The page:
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ORDER OF APRIL 13, 1945 (DISPLAY OF FLAGS AT HALF-STAFF ON PUBLIC BUILDINGS)
APRIL 13, 1945. By order of the President, flags will remain at half-staff on all public buildings of the United States until the close of Monday, May 14.
This order shall be published in the FEDERAL REGISTER.
EDWARD R. STETTINIUS, Jr.
ORDER OF APRIL 13, 1945 [CLOSING OF EXECUTIVE DEPARTMENTS AND
APRIL 13, 1945. By order of the President, all Executive Departments and Agencies will be closed on Saturday afternoon, April 14.
This order shall be published in the FEDERAL REGISTER.
EDWARD R. STETTINIUS, Jr.
has taken part, will hereafter be designated in all official communications and publications as 'The World War'.”
As a matter of simplicity and to insure uniform terminology, it is recommended that "World War II” be the officially designated name for the present war covering all theaters and the entire period of hostilities.
The term “World War II” has been used in at least seven public laws to designate this period of hostilities. Analysis of publications and radio programs indicates that this term has been accepted by common usage.
If this recommendation is approved it is further recommended that the title "World War II" be published in the FEDERAL REGISTER as the official name of the present war. Respectfully yours,
HENRY L. STIMSON,
Secretary of War. JAMES FORRESTAL,
Secretary of the Navy. Approved: September 11, 1945.
HARRY S. TRUMAN.
DESIGNATION OF WORLD WAR II
APPROVAL OF RECOMMENDATION OF WAR AND
10 SEPTEMBER 1945. The PRESIDENT
The White House DEAR MR. PRESIDENT:
President Wilson, under date of July 31, 1919, addressed a letter to Secretary of War Baker which read, in part, as follows:
"It is hard to find a satisfactory 'offcial name for the war, but the best, I think, that has been suggested is 'The World War', and I hope that your judgment will concur."
Subsequently, under date of October 7, 1919, War Department General Orders No. 115 directed:
“The war against the Central Powers of Europe, in which the United States
DIRECTIVE OF AUGUST 15, 1945 DIRECTIVE FOR THE DIRECTOR OF
CENSORSHIP In accordance with the recommendation submitted by him on June 27, 1945, the Director of Censorship shall on Aug. 15, 1945:
1. Declare voluntary censorship of the domestic press and radio at an end.
2. Direct that the Office of Censorship cease at once the censorship of all international communications.
3. Give 30 days' notice to all employees of the Office of Censorship, except for a small group needed for liquidating the Agency.
HARRY S. TRUMAN AUGUST 15, 1945.
PRESIDENTIAL DIRECTIVE OF
JANUARY 22, 1946
COORDINATION OF FEDERAL FOREIGN INTEL
THE WHITE HOUSE, Washington, January 22, 1946. To The Secretary of State, The Secretary of War, and The Secretary of the Navy.
1. It is my desire, and I hereby direct, that all Federal foreign intelligence activities be planned, developed and coordinated so as to assure the most effective accomplishment of the intelligence mission related to the national security. I hereby designate you, together with another person to be named by me as my personal representative, as the National Intelligence Authority to accomplish this purpose.
2. Within the limits of available appropriations, you shall each from time to time assign persons and facilities from your respective Departments, which persons shall collectively form a Central Intelligence Group and shall, under the direction of a Director of Central Intelligence, assist the National Intelligence Authority. The Director of Central Intelligence shall be designated by me, shall be responsible to the National Intelligence Authority, and shall sit as a nonvoting member thereof.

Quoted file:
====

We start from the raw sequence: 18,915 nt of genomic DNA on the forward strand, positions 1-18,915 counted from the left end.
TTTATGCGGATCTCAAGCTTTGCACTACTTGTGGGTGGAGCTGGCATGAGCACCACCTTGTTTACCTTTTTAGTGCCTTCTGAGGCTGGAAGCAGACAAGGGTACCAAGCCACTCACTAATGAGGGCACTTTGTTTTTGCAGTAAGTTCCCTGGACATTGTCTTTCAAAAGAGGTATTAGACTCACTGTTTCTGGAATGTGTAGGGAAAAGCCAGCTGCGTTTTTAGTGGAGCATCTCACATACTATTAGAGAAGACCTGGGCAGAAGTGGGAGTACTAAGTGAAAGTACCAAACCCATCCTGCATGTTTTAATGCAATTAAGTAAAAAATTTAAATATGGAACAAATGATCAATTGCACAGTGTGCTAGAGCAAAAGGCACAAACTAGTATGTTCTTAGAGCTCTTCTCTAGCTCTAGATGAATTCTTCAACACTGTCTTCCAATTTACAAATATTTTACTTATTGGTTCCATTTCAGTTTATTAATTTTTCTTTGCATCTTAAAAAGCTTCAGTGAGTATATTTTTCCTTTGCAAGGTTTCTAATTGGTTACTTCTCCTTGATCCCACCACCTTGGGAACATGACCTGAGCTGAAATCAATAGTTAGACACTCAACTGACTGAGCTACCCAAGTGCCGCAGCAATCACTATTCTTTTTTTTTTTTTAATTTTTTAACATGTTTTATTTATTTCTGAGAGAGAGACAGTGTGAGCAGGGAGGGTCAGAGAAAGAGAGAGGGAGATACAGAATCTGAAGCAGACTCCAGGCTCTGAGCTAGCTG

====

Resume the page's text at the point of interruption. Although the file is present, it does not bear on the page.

3. Subject to the existing law, and to the direction and control of the National Intelligence Authority, the Director of Central Intelligence shall:
a. Accomplish the correlation and evaluation of intelligence relating to the national security, and the appropriate dissemination within the Government of the resulting strategic and national policy intelligence. In so doing, full use shall be made of the staff and facilities of the intelligence agencies of your Departments.
b. Plan for the coordination of such of the activities of the intelligence agencies of your Departments as relate to the
national security and recommend to the National Intelligence Authority the establishment of such over-all policies and objectives as will assure the most effective accomplishment of the national in.telligence mission.
c. Perform, for the benefit of said intelligence agencies, such services of common concern as the National Intelligence Authority determines can be more efficiently accomplished centrally.
d. Perform such other functions and duties related to intelligence affecting the national security as the President and the National Intelligence Authority may from time to time direct.
4. No police, law enforcement or internal security functions shall be exercised under this directive.
5. Such intelligence received by the intelligence agencies of your Departments as may be designated by the National Intelligence Authority shall be freely available to the Director of Central Intelligence for correlation, evaluation or dissemination. To the extent approved by the National Intelligence Authority, the operations of said intelligence agencies shall be open to inspection by the Director of Central Intelligence in connection with planning functions.
6. The existing intelligence agencies of your Departments shall continue to collect, evaluate, correlate and disseminate departmental intelligence.
7. The Director of Central Intelligence shall be advised by an Intelligence Advisory Board consisting of the heads (or their representatives) of the principal military and civilian intelligence agencies of the Government having functions related to national security, as determined by the National Intelligence Authority.